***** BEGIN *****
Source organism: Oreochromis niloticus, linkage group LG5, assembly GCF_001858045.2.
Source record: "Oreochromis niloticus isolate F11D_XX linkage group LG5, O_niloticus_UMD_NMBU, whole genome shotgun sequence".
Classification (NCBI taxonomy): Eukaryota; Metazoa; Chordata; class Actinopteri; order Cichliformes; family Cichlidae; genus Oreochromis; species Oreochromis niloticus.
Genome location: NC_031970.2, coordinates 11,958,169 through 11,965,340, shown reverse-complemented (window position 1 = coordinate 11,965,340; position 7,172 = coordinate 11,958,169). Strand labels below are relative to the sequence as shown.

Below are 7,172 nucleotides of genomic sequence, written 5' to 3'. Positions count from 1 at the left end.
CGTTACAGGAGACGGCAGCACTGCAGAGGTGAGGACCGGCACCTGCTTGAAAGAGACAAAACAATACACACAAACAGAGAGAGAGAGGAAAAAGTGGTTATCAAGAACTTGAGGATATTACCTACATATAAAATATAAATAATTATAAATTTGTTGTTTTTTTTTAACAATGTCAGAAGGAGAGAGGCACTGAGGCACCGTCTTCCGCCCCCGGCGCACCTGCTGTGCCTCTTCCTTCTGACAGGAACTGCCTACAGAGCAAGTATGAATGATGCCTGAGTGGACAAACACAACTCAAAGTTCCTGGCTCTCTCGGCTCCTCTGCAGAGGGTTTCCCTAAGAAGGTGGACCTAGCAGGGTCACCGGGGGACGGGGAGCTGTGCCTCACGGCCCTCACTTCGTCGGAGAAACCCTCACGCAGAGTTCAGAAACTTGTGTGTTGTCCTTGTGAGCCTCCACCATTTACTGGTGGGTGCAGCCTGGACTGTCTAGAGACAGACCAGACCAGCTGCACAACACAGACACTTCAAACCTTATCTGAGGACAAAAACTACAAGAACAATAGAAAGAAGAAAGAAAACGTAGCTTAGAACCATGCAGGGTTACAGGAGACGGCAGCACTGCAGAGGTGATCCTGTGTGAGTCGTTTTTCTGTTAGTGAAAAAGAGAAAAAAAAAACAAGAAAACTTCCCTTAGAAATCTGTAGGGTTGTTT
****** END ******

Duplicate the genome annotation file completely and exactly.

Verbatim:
Source organism: Oreochromis niloticus, linkage group LG5, assembly GCF_001858045.2.
Source record: "Oreochromis niloticus isolate F11D_XX linkage group LG5, O_niloticus_UMD_NMBU, whole genome shotgun sequence".
Classification (NCBI taxonomy): Eukaryota; Metazoa; Chordata; class Actinopteri; order Cichliformes; family Cichlidae; genus Oreochromis; species Oreochromis niloticus.
Genome location: NC_031970.2, coordinates 11,958,169 through 11,965,340, shown reverse-complemented (window position 1 = coordinate 11,965,340; position 7,172 = coordinate 11,958,169). Strand labels below are relative to the sequence as shown.

Below are 7,172 nucleotides of genomic sequence, written 5' to 3'. Positions count from 1 at the left end.
CGTTACAGGAGACGGCAGCACTGCAGAGGTGAGGACCGGCACCTGCTTGAAAGAGACAAAACAATACACACAAACAGAGAGAGAGAGGAAAAAGTGGTTATCAAGAACTTGAGGATATTACCTACATATAAAATATAAATAATTATAAATTTGTTGTTTTTTTTTAACAATGTCAGAAGGAGAGAGGCACTGAGGCACCGTCTTCCGCCCCCGGCGCACCTGCTGTGCCTCTTCCTTCTGACAGGAACTGCCTACAGAGCAAGTATGAATGATGCCTGAGTGGACAAACACAACTCAAAGTTCCTGGCTCTCTCGGCTCCTCTGCAGAGGGTTTCCCTAAGAAGGTGGACCTAGCAGGGTCACCGGGGGACGGGGAGCTGTGCCTCACGGCCCTCACTTCGTCGGAGAAACCCTCACGCAGAGTTCAGAAACTTGTGTGTTGTCCTTGTGAGCCTCCACCATTTACTGGTGGGTGCAGCCTGGACTGTCTAGAGACAGACCAGACCAGCTGCACAACACAGACACTTCAAACCTTATCTGAGGACAAAAACTACAAGAACAATAGAAAGAAGAAAGAAAACGTAGCTTAGAACCATGCAGGGTTACAGGAGACGGCAGCACTGCAGAGGTGATCCTGTGTGAGTCGTTTTTCTGTTAGTGAAAAAGAGAAAAAAAAAACAAGAAAACTTCCCTTAGAAATCTGTAGGGTTGTTT